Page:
The Imperative View of Pain

Journal of Consciousness Studies 18 (9-10):164-85 (2011)
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Abstract

Pain, crucially, is unpleasant and motivational. It can be awful; and it drives us to action, e.g. to take our weight off a sprained ankle. But what is the relationship between pain and those two features? And in virtue of what does pain have them? Addressing these questions, Colin Klein and Richard J. Hall have recently developed the idea that pains are, at least partly, experiential commands—to stop placing your weight on your ankle, for example. In this paper, I reject their accounts. Against Klein, I use dissociation cases to argue that possession of ‘imperative content’ cannot wholly constitute pain. Against them both, I further claim that possession of such content cannot even constitute pain’s unpleasant, motivational aspect. For, even if it were possible to specify the relevant imperative content—which is far from clear—the idea of a command cannot bear the explanatory weight Klein and Hall place on it.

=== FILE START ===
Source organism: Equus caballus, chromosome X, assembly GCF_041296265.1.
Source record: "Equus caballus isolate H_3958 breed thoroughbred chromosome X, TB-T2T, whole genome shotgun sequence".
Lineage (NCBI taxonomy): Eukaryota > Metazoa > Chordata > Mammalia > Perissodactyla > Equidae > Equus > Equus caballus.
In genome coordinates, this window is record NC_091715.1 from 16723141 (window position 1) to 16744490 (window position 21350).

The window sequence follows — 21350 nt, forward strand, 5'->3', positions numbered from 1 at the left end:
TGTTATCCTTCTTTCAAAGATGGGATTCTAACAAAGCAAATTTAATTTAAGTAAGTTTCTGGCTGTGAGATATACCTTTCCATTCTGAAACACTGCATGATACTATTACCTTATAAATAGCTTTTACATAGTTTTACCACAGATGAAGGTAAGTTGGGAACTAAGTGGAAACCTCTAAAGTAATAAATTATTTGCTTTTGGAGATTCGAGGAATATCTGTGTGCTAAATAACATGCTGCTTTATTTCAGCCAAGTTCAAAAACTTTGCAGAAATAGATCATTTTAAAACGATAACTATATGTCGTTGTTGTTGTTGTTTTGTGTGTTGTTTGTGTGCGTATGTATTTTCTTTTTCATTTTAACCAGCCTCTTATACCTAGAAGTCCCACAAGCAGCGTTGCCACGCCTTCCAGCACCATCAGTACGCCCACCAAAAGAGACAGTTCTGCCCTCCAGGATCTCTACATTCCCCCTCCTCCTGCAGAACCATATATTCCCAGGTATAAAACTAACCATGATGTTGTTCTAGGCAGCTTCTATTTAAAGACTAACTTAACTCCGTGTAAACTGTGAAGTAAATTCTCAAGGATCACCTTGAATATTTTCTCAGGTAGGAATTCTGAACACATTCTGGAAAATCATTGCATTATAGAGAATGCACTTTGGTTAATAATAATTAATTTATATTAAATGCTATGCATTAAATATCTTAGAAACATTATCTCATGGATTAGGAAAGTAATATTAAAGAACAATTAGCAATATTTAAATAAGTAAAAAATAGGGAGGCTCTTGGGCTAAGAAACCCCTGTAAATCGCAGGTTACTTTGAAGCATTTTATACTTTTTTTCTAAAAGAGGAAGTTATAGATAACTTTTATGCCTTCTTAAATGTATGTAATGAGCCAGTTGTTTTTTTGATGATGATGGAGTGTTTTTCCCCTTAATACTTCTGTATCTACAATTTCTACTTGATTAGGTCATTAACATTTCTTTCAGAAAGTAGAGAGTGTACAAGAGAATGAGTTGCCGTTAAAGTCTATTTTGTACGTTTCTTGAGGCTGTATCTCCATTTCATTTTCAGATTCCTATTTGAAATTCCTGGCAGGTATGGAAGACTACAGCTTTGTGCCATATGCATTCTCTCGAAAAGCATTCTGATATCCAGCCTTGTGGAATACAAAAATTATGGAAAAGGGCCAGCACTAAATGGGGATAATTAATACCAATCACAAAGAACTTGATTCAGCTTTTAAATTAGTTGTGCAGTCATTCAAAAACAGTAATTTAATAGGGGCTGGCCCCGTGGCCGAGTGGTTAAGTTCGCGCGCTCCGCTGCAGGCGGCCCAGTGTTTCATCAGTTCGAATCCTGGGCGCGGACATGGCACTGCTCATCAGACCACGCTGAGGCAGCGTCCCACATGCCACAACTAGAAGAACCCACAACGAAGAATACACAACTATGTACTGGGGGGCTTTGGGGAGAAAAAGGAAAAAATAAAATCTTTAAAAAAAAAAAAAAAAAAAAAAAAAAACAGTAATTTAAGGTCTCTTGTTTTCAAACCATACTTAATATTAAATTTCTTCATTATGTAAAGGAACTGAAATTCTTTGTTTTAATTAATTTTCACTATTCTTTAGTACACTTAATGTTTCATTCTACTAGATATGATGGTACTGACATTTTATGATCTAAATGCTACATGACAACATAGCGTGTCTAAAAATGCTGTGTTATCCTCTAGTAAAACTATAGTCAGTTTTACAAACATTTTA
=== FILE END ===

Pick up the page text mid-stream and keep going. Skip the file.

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David Bain
Glasgow University

Citations of this work

Pain.Murat Aydede - 2019 - Stanford Encyclopedia of Philosophy.
What makes pains unpleasant?David Bain - 2013 - Philosophical Studies 166 (1):69-89.
Fish and microchips: on fish pain and multiple realization.Matthias Michel - 2019 - Philosophical Studies 176 (9):2411-2428.
Pains as reasons.Manolo Martínez - 2015 - Philosophical Studies 172 (9):2261-2274.
Pain signals are predominantly imperative.Manolo Martínez & Colin Klein - 2016 - Biology and Philosophy 31 (2):283-298.

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References found in this work

Consciousness and Experience.William G. Lycan - 1996 - Cambridge, Mass.: MIT Press.
Consciousness and Experience.William G. Lycan - 1996 - Philosophy 72 (282):602-604.
Pain.Murat Aydede - 2019 - Stanford Encyclopedia of Philosophy.
Perception and content.Bill Brewer - 2006 - European Journal of Philosophy 14 (2):165-181.

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